The claim:
“All these characterisations about ‘Red Ed’ are both tiresome and also rubbish.”
Ed Miliband MP, Labour leader, BBC One’s Andrew Marr show, 26 September 2010

Cathy Newman checks it out:
Ed Miliband’s victory was, one Blairite shadow cabinet minister told me last night, a “disaster” for Labour. The Tories are rejoicing, and one rightwing newspaper this morning called the next general election for David Cameron, five years before a vote has even been cast.

In short, everyone except Miliband junior’s supporters seems to agree that because he was propelled to the top job by the unions, the new Labour leader has vacated the centre ground of British politics. So this morning, he took to the airwaves to insist the party wouldn’t “lurch to the left” under his leadership. So, just how red is Ed?

The analysis:
50p tax rate: “I would keep the 50p rate permanently. It’s not just about reducing the deficit, it’s about fairness in our society and that’s why I’d keep the 50p tax rate, not just for a parliament.”

On the higher tax rate, Ed Miliband is clearly to the left of his main rival, his brother, who said he would keep the 50p rate only for one parliament.

Rethinking Trident: “Throughout this leadership election I have been clear that I believe the right approach is to include the decision about the replacement of Trident in the strategic defence review.”

Scrapping Trident has acquired a totemic significance for leftwingers, both in the Labour party and the Liberal Democrats. Ed Miliband doesn’t favour ditching it outright, but he doesn’t want a like-for-like replacement either. He has been known to have been in favour of a cheaper alternative, but he hasn’t yet nailed his colours to the mast on whether Britain should build new submarines or a more economical land-based alternative.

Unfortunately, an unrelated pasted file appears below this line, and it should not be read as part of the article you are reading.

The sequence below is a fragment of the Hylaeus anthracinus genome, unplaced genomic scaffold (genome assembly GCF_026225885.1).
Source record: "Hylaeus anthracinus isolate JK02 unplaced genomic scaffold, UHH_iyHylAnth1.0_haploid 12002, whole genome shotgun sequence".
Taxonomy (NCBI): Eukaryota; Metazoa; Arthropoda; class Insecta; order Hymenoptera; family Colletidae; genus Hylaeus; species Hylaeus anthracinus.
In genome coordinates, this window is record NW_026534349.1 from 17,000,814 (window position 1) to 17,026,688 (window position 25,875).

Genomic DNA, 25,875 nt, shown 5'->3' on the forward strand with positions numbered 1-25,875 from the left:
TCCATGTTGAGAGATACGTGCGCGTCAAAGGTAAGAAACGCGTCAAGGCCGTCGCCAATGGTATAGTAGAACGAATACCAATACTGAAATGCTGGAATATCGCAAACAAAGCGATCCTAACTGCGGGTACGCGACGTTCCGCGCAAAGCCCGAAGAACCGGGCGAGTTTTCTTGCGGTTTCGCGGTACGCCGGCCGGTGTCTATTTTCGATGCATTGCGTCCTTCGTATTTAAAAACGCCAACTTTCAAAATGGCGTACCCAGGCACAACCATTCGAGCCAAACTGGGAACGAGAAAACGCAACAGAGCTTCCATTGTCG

Living wage: “People shouldn’t just be paid a minimum wage of £5.80 an hour. I want to move towards a living wage of more than £7 an hour. You would make a tax cut for business conditional on them paying a living wage.”

It’s a policy you would consider left-leaning – until you realise it’s one espoused by the Conservative London Mayor Boris Johnson. He’s already increased the Capital’s living wage to £7.60 last year.

Bank bonus tax: “The right balance of maintaining the bonus tax, increasing the banking levy and introducing a new financial transactions tax can help rebalance our economy away from a reliance on financial services and raise in excess of £5bn revenue.”

Ed Miliband wrote an article for the Guardian during the leadership campaign, headlined: “I’ll make capitalism work for the people”. Sounds red enough, but it’s not just the left indulging in banker-bashing any more. Even the Conservative/Lib Dem coalition included plans for a bank levy in their power-sharing agreement.

Selling off banks: “We should look not just at selling off our stake in the banks, but at creating new financial institutions: mutuals, public-private banks.”

The coalition government wants to sell off the Treasury’s bank shares – acquired during the banking crisis – at the earliest opportunity. Ed Miliband doesn’t say he wants to keep the shares in public ownership, but he’s clearly resistant to outright privatisation.

Pay differentials: “I am calling on the government to extend its pay commission from the public sector to make it a High Pay Commission looking at the private sector as well.”

Capping high salaries sounds pretty leftwing, but surprisingly it’s a policy the two brothers share. And until we get more detail, it’s difficult to see exactly what he expects a high pay commission to propose.

Cathy Newman’s verdict:
Ed Miliband certainly wooed the left during his campaign – and reaped the rewards when the unions handed him the votes which counted. But this morning he vowed to appeal to the “squeezed middle”. That’s nothing to do with supportive hosiery and everything to do with positioning himself on the centre ground.

Who to believe then? The Red Ed of the election campaign, or the slightly paler hues of the morning after the night before? Many of the new leader’s policies are still too unformed to know with any certainty exactly where on the political spectrum he’ll sit. And that’s why it’s premature for the Conservatives to be popping the champagne corks just yet.